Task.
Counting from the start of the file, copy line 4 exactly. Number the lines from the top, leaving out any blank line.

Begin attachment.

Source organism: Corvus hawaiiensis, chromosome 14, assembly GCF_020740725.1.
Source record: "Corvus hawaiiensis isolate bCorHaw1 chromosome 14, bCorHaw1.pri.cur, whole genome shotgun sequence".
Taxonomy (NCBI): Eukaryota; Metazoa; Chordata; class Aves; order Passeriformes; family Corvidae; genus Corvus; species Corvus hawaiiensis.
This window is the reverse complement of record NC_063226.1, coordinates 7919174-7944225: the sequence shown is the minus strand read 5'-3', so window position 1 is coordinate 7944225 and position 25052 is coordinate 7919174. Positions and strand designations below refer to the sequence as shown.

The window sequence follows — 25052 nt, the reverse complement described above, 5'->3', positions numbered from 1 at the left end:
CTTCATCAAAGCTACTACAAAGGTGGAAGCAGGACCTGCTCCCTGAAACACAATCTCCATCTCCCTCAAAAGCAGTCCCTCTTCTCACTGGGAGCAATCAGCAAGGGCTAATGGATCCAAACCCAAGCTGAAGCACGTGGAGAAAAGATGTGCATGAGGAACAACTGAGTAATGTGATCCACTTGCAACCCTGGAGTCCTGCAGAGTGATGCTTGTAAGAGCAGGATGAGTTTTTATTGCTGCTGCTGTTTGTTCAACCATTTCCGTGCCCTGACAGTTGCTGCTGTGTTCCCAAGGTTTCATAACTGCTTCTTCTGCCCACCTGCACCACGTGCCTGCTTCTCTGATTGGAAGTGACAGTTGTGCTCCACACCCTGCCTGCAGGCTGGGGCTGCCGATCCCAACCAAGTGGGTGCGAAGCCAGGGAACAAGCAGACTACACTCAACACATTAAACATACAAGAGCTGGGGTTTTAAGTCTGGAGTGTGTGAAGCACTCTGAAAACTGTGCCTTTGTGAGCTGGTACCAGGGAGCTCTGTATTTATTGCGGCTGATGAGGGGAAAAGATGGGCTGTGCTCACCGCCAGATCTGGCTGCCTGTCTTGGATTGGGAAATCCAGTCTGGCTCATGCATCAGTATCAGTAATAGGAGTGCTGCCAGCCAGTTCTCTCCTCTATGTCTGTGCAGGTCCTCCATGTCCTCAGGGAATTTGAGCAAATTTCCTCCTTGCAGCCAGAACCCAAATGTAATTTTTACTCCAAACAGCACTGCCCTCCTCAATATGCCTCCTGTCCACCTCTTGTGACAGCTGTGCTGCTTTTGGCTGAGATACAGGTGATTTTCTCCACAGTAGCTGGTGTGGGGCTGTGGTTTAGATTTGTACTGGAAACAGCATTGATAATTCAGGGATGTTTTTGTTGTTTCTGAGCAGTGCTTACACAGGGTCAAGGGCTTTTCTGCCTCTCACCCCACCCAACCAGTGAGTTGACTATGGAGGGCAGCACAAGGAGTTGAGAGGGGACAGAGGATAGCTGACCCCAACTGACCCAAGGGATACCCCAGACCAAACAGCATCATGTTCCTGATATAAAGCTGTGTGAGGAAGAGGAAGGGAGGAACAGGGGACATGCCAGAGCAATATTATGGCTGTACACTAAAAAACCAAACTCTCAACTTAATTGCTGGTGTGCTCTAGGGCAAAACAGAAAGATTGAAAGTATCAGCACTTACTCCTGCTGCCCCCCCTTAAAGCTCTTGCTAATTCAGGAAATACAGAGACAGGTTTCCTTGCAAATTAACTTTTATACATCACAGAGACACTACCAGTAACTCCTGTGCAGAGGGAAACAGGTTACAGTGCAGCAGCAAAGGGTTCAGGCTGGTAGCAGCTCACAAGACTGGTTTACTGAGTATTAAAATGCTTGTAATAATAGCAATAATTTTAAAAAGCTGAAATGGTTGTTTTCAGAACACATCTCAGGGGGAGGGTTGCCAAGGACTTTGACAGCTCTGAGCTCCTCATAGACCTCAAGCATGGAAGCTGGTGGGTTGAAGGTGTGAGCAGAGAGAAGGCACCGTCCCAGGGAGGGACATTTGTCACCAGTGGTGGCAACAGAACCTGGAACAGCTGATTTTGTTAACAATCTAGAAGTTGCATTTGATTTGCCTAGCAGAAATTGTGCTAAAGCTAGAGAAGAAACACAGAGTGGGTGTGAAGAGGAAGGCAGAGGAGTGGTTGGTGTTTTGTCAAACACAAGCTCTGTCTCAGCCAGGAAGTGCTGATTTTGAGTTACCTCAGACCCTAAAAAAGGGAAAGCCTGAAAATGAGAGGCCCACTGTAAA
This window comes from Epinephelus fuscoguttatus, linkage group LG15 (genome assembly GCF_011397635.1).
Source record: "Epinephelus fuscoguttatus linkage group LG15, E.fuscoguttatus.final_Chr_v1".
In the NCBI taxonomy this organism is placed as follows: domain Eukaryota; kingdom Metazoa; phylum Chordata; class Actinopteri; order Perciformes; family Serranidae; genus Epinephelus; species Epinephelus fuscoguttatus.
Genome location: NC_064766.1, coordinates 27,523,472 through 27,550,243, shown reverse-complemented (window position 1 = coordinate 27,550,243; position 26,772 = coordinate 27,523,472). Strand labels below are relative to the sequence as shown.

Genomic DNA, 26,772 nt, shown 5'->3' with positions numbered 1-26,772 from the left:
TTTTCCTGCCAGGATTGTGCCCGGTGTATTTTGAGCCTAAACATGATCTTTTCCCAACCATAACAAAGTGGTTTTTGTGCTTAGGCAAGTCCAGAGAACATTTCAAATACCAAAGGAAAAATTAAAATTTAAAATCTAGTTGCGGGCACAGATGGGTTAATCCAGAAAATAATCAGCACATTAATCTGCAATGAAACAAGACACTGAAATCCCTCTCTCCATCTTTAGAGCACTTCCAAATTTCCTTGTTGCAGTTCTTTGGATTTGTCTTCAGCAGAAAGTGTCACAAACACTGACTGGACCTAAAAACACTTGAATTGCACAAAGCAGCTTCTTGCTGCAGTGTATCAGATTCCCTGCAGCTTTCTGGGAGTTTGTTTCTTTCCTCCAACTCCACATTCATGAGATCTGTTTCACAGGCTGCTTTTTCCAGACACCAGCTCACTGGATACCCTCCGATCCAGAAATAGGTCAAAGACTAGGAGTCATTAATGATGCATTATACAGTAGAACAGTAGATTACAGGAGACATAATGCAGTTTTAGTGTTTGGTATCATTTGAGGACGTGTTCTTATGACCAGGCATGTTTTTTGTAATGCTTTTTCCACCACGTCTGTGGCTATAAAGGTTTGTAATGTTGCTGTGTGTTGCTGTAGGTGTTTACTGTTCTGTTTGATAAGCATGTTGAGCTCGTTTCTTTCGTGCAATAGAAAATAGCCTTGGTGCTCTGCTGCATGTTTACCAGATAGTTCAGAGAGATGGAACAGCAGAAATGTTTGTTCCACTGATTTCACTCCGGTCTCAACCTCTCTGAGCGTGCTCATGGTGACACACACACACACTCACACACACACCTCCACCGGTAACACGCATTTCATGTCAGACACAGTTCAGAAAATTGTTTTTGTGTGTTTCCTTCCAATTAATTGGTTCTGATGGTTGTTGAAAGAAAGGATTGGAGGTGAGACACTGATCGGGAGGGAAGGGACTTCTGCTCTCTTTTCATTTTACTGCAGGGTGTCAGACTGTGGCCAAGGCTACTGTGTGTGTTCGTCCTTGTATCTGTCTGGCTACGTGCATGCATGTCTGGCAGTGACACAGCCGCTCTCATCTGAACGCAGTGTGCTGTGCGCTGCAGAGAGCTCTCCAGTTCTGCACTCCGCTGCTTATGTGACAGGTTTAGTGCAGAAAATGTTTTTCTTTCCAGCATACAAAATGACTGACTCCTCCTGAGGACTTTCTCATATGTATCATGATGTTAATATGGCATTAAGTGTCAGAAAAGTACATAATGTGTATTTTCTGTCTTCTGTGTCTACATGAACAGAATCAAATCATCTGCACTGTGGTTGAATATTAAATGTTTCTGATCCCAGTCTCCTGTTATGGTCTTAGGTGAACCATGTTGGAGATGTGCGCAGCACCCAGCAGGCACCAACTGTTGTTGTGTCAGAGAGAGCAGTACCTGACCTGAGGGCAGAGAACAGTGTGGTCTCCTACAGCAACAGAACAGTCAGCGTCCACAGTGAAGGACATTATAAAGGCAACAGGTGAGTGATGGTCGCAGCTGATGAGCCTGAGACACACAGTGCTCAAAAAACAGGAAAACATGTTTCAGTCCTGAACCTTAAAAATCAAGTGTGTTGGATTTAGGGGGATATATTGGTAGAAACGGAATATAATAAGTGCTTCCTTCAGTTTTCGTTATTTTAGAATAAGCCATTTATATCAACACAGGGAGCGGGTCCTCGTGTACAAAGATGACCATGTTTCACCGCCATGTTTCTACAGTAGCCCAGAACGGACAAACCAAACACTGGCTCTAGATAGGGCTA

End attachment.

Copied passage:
This window is the reverse complement of record NC_063226.1, coordinates 7919174-7944225: the sequence shown is the minus strand read 5'-3', so window position 1 is coordinate 7944225 and position 25052 is coordinate 7919174. Positions and strand designations below refer to the sequence as shown.